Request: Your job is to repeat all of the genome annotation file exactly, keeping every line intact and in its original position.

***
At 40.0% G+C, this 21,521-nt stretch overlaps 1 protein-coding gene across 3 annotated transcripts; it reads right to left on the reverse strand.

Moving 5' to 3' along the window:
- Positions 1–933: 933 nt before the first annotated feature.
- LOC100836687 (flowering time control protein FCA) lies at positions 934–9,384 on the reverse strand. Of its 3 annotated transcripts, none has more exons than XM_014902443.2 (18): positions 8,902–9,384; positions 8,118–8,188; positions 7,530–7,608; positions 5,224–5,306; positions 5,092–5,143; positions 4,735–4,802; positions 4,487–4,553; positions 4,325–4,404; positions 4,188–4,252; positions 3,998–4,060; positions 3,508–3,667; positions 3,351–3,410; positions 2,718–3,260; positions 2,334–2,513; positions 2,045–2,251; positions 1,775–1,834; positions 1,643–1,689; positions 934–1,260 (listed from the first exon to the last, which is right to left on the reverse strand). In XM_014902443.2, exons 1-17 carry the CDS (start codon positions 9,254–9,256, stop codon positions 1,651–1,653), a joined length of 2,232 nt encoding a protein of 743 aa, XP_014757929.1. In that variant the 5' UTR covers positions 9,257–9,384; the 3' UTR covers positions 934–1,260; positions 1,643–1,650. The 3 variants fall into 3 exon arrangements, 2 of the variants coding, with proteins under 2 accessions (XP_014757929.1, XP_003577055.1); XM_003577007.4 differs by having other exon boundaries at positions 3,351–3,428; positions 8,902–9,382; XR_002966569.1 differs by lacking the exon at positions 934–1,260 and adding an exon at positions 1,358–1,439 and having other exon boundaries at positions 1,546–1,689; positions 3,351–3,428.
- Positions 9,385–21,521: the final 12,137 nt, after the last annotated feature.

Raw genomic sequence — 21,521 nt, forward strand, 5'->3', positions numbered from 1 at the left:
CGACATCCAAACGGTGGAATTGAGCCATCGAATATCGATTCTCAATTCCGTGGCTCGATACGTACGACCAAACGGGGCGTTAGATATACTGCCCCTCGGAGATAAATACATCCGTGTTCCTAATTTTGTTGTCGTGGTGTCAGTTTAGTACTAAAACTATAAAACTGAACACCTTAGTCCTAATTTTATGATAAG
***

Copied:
At 40.0% G+C, this 21,521-nt stretch overlaps 1 protein-coding gene across 3 annotated transcripts; it reads right to left on the reverse strand.

Moving 5' to 3' along the window:
- Positions 1–933: 933 nt before the first annotated feature.
- LOC100836687 (flowering time control protein FCA) lies at positions 934–9,384 on the reverse strand. Of its 3 annotated transcripts, none has more exons than XM_014902443.2 (18): positions 8,902–9,384; positions 8,118–8,188; positions 7,530–7,608; positions 5,224–5,306; positions 5,092–5,143; positions 4,735–4,802; positions 4,487–4,553; positions 4,325–4,404; positions 4,188–4,252; positions 3,998–4,060; positions 3,508–3,667; positions 3,351–3,410; positions 2,718–3,260; positions 2,334–2,513; positions 2,045–2,251; positions 1,775–1,834; positions 1,643–1,689; positions 934–1,260 (listed from the first exon to the last, which is right to left on the reverse strand). In XM_014902443.2, exons 1-17 carry the CDS (start codon positions 9,254–9,256, stop codon positions 1,651–1,653), a joined length of 2,232 nt encoding a protein of 743 aa, XP_014757929.1. In that variant the 5' UTR covers positions 9,257–9,384; the 3' UTR covers positions 934–1,260; positions 1,643–1,650. The 3 variants fall into 3 exon arrangements, 2 of the variants coding, with proteins under 2 accessions (XP_014757929.1, XP_003577055.1); XM_003577007.4 differs by having other exon boundaries at positions 3,351–3,428; positions 8,902–9,382; XR_002966569.1 differs by lacking the exon at positions 934–1,260 and adding an exon at positions 1,358–1,439 and having other exon boundaries at positions 1,546–1,689; positions 3,351–3,428.
- Positions 9,385–21,521: the final 12,137 nt, after the last annotated feature.

Raw genomic sequence — 21,521 nt, forward strand, 5'->3', positions numbered from 1 at the left:
CGACATCCAAACGGTGGAATTGAGCCATCGAATATCGATTCTCAATTCCGTGGCTCGATACGTACGACCAAACGGGGCGTTAGATATACTGCCCCTCGGAGATAAATACATCCGTGTTCCTAATTTTGTTGTCGTGGTGTCAGTTTAGTACTAAAACTATAAAACTGAACACCTTAGTCCTAATTTTATGATAAG